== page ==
Re: [Chrysler300] Problem With Converting To 134A
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Re: [Chrysler300] Problem With Converting To 134A





Mea culpa, and I agree with you Don. Contrary to what I said, it is still gas as it exits the compressor, and doesn't liquify until the next stage when it cools in the condenser.

Keith


On Sat, Jul 9, 2016 at 6:54 PM, dverity@xxxxxxxxxxx [Chrysler300] <Chrysler300-noreply@xxxxxxxxxxxxxxx> wrote:
 

I hate to say it Keith, but you got some wrong too. The compressor takes the low pressure gas from the evaporator and turns it into a high pressure gas. The compressor cannot compress liquid any more than an engine can. The high pressure gas “condenses” in the condenser and becomes the high pressure liquid. When it hits the expansion valve, it goes to a low pressure, low temp liquid and is evaporated into a low pressure gas by the air flow over the evaporator. It then goes back to the compressor and the cycle starts all over. High side is hot, and low side is cold. Any cold on the high side means a restriction.
Don, with an equally cold 66 Imperial.
 
Sent: Saturday, July 09, 2016 5:35 PM
Subject: Re: [Chrysler300] Problem With Converting To 134A
 
 

Hate to say it Ray, but you got most of that A/C info backwards. You might want to check out a tutorial like this one:
 
 
The compressor actually turns the gas into a pressurized hot liquid. The liquid goes through the condenser coils up by the radiator where it partially cools off. This is normally referred to as the "high side". Then it flows to the expansion valve just before the evaporator coils. The high pressure of that liquid is released at the expansion valve, turning it to a very cold gas there and becoming the "low side". This makes the coils cold and they absorb heat from the air passing through them. The low-side gas, which is still quite cold, then returns from the evaporator to the compressor to be compressed in to liquid state again.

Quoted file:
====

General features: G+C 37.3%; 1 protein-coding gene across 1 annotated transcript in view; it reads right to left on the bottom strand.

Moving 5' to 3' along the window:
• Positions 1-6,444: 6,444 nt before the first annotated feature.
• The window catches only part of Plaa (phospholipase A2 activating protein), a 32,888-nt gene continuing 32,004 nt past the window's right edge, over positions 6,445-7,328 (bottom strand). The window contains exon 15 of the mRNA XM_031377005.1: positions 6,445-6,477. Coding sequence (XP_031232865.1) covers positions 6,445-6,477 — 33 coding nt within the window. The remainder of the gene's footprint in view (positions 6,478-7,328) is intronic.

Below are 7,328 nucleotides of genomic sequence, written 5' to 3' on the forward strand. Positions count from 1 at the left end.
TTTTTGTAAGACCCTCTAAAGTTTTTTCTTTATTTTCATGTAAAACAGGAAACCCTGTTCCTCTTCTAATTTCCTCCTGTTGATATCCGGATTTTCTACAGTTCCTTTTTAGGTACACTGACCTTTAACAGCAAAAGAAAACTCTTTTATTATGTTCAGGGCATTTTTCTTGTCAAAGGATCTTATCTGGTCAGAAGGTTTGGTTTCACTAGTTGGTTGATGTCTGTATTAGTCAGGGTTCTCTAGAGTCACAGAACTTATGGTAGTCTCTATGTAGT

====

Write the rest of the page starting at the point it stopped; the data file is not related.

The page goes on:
One part you did get right is the critical importance of system evacuation before charging with freon. Because low pressure cause liquids to turn to gas, when you vacuum the system for several hours it causes the contaminating liquids, including water and oils, to boil into a gaseous state and be drawn out by the vacuum pump, and thereby cleansing the system before freon charging.
 
And one final tip: If you can't or don't want to buy a new receiver/drier (which is your A/C system's garbage can) it is possible to "rejuvenate" your old one. Use an old toaster oven - which you probably keep around anyway to bake paint on small parts. Take it out into the garage or outdoors and bake the receiver/drier in it at 400 degrees for a couple of hours. It may stink to the high heavens, but that process will boil out whatever garbage is in there - same as turning on your self-cleaning oven. Give it a new coat of paint, bake it again at 250 for 15 minutes, and it will look and perform like a brand new champ again.
 
Keith Boonstra
Freezin' a can of beer in front of my '57 A/C
 
On Sat, Jul 9, 2016 at 1:30 PM, Ray Jones 1970hurst@xxxxxxxxx [Chrysler300] <Chrysler300-noreply@xxxxxxxxxxxxxxx> wrote:
 
Tony;
The problem with replacing the Expansion Valve is that you probably are not curing a problem.